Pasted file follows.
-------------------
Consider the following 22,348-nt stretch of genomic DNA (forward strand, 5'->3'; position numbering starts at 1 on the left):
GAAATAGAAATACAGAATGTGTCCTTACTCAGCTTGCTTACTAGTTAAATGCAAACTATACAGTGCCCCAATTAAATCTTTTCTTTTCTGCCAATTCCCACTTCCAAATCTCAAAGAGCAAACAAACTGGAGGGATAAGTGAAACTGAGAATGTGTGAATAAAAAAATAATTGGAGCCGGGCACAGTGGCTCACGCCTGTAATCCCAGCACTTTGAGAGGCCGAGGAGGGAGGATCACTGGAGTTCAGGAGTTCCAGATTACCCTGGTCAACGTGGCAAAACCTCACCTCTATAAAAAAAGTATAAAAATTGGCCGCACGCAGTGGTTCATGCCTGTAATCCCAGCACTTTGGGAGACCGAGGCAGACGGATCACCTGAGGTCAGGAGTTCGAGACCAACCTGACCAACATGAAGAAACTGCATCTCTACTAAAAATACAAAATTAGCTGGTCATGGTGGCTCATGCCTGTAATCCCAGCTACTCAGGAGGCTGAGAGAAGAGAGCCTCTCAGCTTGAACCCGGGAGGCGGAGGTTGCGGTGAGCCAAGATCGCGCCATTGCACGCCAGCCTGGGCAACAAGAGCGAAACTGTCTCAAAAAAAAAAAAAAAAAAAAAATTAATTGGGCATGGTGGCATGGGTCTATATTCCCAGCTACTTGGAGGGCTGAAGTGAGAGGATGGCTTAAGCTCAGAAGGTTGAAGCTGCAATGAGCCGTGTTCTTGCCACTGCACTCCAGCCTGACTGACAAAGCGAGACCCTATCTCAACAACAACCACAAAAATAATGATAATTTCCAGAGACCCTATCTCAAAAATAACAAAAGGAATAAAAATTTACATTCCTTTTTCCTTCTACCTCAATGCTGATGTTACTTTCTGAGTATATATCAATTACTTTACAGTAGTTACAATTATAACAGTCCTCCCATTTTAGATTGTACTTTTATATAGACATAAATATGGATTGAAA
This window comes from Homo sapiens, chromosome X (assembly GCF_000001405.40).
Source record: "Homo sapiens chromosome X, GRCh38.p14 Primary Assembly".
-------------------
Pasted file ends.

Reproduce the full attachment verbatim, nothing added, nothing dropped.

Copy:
Consider the following 22,348-nt stretch of genomic DNA (forward strand, 5'->3'; position numbering starts at 1 on the left):
GAAATAGAAATACAGAATGTGTCCTTACTCAGCTTGCTTACTAGTTAAATGCAAACTATACAGTGCCCCAATTAAATCTTTTCTTTTCTGCCAATTCCCACTTCCAAATCTCAAAGAGCAAACAAACTGGAGGGATAAGTGAAACTGAGAATGTGTGAATAAAAAAATAATTGGAGCCGGGCACAGTGGCTCACGCCTGTAATCCCAGCACTTTGAGAGGCCGAGGAGGGAGGATCACTGGAGTTCAGGAGTTCCAGATTACCCTGGTCAACGTGGCAAAACCTCACCTCTATAAAAAAAGTATAAAAATTGGCCGCACGCAGTGGTTCATGCCTGTAATCCCAGCACTTTGGGAGACCGAGGCAGACGGATCACCTGAGGTCAGGAGTTCGAGACCAACCTGACCAACATGAAGAAACTGCATCTCTACTAAAAATACAAAATTAGCTGGTCATGGTGGCTCATGCCTGTAATCCCAGCTACTCAGGAGGCTGAGAGAAGAGAGCCTCTCAGCTTGAACCCGGGAGGCGGAGGTTGCGGTGAGCCAAGATCGCGCCATTGCACGCCAGCCTGGGCAACAAGAGCGAAACTGTCTCAAAAAAAAAAAAAAAAAAAAAATTAATTGGGCATGGTGGCATGGGTCTATATTCCCAGCTACTTGGAGGGCTGAAGTGAGAGGATGGCTTAAGCTCAGAAGGTTGAAGCTGCAATGAGCCGTGTTCTTGCCACTGCACTCCAGCCTGACTGACAAAGCGAGACCCTATCTCAACAACAACCACAAAAATAATGATAATTTCCAGAGACCCTATCTCAAAAATAACAAAAGGAATAAAAATTTACATTCCTTTTTCCTTCTACCTCAATGCTGATGTTACTTTCTGAGTATATATCAATTACTTTACAGTAGTTACAATTATAACAGTCCTCCCATTTTAGATTGTACTTTTATATAGACATAAATATGGATTGAAA
This window comes from Homo sapiens, chromosome X (assembly GCF_000001405.40).
Source record: "Homo sapiens chromosome X, GRCh38.p14 Primary Assembly".